State legislators are challenging the Cooper administration’s perseverance with certain public-health restrictions amid the COVID-19 pandemic.
Unlike two other vetoed reopening bills — House Bill 536 and House Bill 594 — the latest bills had enough Senate Democratic support to override a veto from Democratic Gov. Roy Cooper.
Both HB806 and HB795 would become effective when they become law and would expire with Cooper’s executive order No. 141 ends.
The foremost difference between the two vetoed bills and the fitness centers and amusement bills is that the latter bills remove what some Democratic legislators called a “poison pill” — language that would have limited the governor’s executive order authority.
The Senate approved the fitness centers bill by a 35-11 vote with eight Democrat votes, and the amusement venues bill by a 33-14 vote with five Democrat votes.
The House passed HB806 by a 75-31 vote. The vote count was not immediately available early Friday.
The House voted 101-4 to not concur with the Senate changes out of concerns that the bill's language addressing arcades might create a loophole for video sweepstakes business to reopen.
Republican legislative leaders said late Thursday they expected to wrap up remaining bill negotiations and votes before ending their work.
At full attendance, there needs to be at least 72 votes in the House and at least 30 votes in the Senate to override a governor’s veto.
HB806 represents the 11th-hour resurfacing of the initial version of House Bill 594.
Meanwhile, HB795 carried similar language to House Bill 258, which contained the council language.
HB 258 passed the House by a 66-49 vote on Tuesday — within the range to sustain a Cooper veto — and the Senate by a 31-12 vote June 19. Cooper has 10 days to sign the bill, veto it or let it become law without his signature.
The bill would allow fitness facilities to operate indoors at 40% of their authorized capacity. Employees wouldn’t count toward the capacity limit.
Under Phase Two of Cooper’s three-part plan to reopen the state, which began May 22, he chose to keep closed several businesses that had been projected to reopen with similar 50% capacity limits that restaurants and personal-care services must observe. Those businesses include bars, nightclubs, public playgrounds, gyms and fitness centers, movie theaters, bowling alleys, bingo parlors, and museums.
On Wednesday, Cooper extended the Phase Two restrictions in what he called a pause until July 17.
Dr. Mandy Cohen, the state’s health secretary, has recommended keeping fitness facilities closed until Phase Three. She has said the facilities carry higher risk for spread of the virus in part because individuals working out are breathing harder and respiratory droplets can be discharged at greater distances.
Under HB806, fitness-center employees would be required for each work shift to have their temperature taken and answer a health questionnaire. They would be required to wear a face mask except when leading a group fitness class or an outdoor activity.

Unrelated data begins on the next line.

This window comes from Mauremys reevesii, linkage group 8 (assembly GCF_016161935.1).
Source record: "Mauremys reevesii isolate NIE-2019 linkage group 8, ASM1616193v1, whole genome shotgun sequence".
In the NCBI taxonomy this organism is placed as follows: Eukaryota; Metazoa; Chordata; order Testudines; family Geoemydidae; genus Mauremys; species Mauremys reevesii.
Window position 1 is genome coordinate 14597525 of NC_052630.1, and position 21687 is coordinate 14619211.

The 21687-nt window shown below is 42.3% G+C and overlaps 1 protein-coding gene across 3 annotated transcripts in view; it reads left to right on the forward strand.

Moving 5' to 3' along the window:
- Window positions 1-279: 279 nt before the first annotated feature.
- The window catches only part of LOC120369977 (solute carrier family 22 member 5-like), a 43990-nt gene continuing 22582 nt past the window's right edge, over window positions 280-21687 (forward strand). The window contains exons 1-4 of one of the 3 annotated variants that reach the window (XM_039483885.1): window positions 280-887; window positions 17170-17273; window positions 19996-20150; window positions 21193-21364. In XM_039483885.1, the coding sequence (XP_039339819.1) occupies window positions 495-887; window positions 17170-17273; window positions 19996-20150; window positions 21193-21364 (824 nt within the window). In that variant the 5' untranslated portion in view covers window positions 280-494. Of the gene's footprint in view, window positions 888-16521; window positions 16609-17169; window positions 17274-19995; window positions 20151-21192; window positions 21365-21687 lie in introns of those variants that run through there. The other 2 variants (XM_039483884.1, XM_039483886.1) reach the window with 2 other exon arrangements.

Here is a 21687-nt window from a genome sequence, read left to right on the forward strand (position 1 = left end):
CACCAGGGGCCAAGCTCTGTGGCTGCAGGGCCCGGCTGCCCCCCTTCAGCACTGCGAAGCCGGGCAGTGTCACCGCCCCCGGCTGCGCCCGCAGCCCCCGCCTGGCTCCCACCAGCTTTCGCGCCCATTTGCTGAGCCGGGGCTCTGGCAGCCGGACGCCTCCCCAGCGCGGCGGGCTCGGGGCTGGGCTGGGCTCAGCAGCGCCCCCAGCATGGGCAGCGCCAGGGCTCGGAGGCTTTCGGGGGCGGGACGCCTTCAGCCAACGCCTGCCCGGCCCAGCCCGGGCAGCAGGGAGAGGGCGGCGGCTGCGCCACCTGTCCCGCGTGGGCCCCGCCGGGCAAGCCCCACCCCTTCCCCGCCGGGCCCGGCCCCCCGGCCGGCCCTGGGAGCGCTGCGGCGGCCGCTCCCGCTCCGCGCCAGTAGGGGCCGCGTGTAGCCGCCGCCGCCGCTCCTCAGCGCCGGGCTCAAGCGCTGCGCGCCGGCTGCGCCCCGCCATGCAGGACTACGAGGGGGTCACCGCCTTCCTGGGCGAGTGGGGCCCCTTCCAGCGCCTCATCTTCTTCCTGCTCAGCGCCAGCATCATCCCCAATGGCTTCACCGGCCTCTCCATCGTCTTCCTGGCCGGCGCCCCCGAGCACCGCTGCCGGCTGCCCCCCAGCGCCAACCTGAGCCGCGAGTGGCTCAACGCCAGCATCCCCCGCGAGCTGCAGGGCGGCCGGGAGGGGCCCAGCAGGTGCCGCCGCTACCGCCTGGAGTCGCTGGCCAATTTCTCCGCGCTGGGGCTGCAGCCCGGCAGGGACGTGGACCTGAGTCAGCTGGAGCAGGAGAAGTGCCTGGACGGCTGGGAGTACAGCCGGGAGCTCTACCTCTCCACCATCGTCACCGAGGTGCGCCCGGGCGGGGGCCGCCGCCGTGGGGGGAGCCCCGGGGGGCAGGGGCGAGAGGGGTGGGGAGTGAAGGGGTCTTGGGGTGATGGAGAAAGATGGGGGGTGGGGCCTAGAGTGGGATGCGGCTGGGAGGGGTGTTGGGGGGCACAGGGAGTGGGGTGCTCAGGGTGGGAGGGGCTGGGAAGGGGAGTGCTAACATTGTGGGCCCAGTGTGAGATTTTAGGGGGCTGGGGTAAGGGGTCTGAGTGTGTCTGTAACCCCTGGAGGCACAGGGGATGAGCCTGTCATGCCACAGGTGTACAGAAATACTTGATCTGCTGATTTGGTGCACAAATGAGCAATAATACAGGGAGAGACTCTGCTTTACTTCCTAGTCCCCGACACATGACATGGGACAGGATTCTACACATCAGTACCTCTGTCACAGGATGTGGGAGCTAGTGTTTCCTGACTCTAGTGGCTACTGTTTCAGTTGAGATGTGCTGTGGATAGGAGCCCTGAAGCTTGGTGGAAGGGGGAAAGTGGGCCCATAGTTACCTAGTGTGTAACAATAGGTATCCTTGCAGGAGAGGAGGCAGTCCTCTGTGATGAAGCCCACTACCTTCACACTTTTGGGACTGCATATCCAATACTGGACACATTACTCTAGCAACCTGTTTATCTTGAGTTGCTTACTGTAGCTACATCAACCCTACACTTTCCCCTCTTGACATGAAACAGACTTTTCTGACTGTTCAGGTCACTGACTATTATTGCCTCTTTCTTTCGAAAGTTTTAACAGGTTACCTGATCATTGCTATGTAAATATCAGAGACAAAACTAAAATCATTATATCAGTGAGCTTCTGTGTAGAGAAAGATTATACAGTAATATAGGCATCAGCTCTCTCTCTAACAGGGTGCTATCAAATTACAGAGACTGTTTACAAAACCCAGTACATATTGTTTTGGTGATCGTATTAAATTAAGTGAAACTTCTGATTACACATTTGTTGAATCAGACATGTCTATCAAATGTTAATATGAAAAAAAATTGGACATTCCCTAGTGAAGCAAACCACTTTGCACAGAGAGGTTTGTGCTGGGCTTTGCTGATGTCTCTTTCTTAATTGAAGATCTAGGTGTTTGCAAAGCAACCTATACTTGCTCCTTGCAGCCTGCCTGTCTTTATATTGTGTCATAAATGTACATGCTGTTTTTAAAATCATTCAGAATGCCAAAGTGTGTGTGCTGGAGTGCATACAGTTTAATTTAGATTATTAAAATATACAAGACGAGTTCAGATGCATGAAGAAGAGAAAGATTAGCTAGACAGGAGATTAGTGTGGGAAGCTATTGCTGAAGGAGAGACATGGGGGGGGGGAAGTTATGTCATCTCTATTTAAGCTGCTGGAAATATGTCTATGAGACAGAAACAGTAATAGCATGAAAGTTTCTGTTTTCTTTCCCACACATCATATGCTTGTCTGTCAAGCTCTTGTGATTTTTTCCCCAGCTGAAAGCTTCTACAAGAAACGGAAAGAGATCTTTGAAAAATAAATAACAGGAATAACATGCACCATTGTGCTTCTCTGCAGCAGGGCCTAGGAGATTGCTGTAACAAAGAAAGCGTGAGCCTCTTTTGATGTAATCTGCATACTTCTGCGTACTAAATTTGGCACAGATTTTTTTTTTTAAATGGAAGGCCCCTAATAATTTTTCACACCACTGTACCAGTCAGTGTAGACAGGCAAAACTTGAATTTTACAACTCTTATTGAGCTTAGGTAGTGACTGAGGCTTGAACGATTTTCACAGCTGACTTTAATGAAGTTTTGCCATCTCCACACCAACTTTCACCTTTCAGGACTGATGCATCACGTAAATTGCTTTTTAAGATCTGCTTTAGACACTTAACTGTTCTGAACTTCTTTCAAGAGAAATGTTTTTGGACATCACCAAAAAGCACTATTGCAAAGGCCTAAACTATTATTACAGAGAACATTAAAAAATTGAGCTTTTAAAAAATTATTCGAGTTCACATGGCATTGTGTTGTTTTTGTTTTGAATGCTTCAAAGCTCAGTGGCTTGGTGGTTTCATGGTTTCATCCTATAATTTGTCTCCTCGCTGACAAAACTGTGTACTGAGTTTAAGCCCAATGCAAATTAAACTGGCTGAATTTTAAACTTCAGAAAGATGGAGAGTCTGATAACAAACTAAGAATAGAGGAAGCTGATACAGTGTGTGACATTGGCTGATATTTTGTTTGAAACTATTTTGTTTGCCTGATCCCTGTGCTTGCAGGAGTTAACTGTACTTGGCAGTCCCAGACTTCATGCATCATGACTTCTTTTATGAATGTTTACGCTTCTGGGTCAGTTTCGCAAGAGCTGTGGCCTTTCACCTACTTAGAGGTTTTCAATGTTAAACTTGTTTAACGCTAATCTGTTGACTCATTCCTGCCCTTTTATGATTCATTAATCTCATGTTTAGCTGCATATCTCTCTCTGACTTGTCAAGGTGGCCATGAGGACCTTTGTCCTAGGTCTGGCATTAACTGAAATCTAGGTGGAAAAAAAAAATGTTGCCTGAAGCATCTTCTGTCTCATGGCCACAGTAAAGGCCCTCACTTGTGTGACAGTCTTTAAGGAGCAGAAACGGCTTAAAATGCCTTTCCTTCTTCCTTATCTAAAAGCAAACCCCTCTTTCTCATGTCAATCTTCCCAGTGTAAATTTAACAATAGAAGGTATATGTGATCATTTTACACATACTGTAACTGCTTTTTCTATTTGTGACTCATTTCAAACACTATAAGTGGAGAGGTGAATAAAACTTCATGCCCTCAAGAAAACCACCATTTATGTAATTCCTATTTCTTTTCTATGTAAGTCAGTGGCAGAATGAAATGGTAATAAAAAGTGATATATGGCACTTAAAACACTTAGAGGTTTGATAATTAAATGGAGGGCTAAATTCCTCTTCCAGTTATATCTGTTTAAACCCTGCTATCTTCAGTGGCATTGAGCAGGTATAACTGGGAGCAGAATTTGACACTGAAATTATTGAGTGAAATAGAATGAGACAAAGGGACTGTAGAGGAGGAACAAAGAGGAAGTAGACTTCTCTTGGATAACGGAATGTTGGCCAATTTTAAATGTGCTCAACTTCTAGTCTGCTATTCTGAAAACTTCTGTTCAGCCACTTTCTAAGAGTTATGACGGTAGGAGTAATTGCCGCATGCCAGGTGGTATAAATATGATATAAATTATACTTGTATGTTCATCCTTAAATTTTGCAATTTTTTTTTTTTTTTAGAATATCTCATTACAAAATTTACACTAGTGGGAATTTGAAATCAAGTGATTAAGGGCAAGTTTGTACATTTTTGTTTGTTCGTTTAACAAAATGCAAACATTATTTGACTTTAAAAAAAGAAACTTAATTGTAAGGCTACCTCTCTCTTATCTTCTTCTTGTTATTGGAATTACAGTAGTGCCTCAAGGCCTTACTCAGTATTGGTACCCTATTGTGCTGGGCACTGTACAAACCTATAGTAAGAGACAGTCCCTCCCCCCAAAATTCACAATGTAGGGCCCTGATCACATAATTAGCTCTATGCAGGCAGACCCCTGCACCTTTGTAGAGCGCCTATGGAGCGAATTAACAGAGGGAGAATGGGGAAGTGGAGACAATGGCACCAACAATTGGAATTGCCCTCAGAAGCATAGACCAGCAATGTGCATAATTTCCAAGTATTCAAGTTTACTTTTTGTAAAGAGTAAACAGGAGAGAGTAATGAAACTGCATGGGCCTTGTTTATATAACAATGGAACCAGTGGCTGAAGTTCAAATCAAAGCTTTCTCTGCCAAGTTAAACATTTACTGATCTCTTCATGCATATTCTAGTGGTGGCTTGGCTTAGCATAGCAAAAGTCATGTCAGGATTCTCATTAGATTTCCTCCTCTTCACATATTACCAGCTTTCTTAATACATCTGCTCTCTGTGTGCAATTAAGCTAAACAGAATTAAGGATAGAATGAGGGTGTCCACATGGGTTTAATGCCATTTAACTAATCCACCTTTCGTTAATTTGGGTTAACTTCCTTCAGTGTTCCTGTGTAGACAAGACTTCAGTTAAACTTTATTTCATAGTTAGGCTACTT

Members and visitors would be “strongly encouraged to wear face masks.” Social-distancing guidelines of at least 6 feet of separation would be enforced for cardiovascular and weight-training equipment and fitness classes. On-premises child care also would be subject to 50% capacity.
Before the initial version of HB594 could reach the House floor, language was inserted from a vetoed HB536 by its sponsor, Sen. Rick Gunn, R-Alamance, that allowed private bars and clubs to open at similar indoor capacity.
The amended HB594 added a contentious caveat — the governor’s ability to restore capacity restrictions on those businesses would be contingent upon gaining the concurrence of the 10-member Council of State.
The council is made up of six Republican and four Democratic members, including Cooper.
Cooper vetoed HB594 on June 19, in large part because of the Council of State language.
Some Senate Democrats said during the floor debate on HB594 that they could support “a clean” bill to reopen fitness centers and gyms that removed the Council of State requirement.
Gunn cited several of those Senate Democrats’ comments before HB806 was addressed Thursday.
Several Senate Democrats expressed concern that HB806 would not require individuals in fitness centers and gyms to wear face masks. Gunn did not address that particular concern, but said it addressed what Cooper laid out in executive order No. 141.
Gunn said HB806 gives Cooper immediate ability to close these facilities if there is a spike in COVID-19 cases.
HB258 would permit the reopening of amusement parks — such as Carowinds — carnivals, arcades, fairs and venues that host parties and other social gatherings. It also affects certain dining and beverage establishments at outdoor stadiums.
HB795 removed the dining and beverage language.
“Thousands of people’s livelihoods hinge on whether they can reopen their businesses, and that consideration is more important that squabbles about power,” Gunn said.
Concerned about COVID-19?
Sign up now to get the most recent coronavirus headlines and other important local and national news sent to your email inbox daily.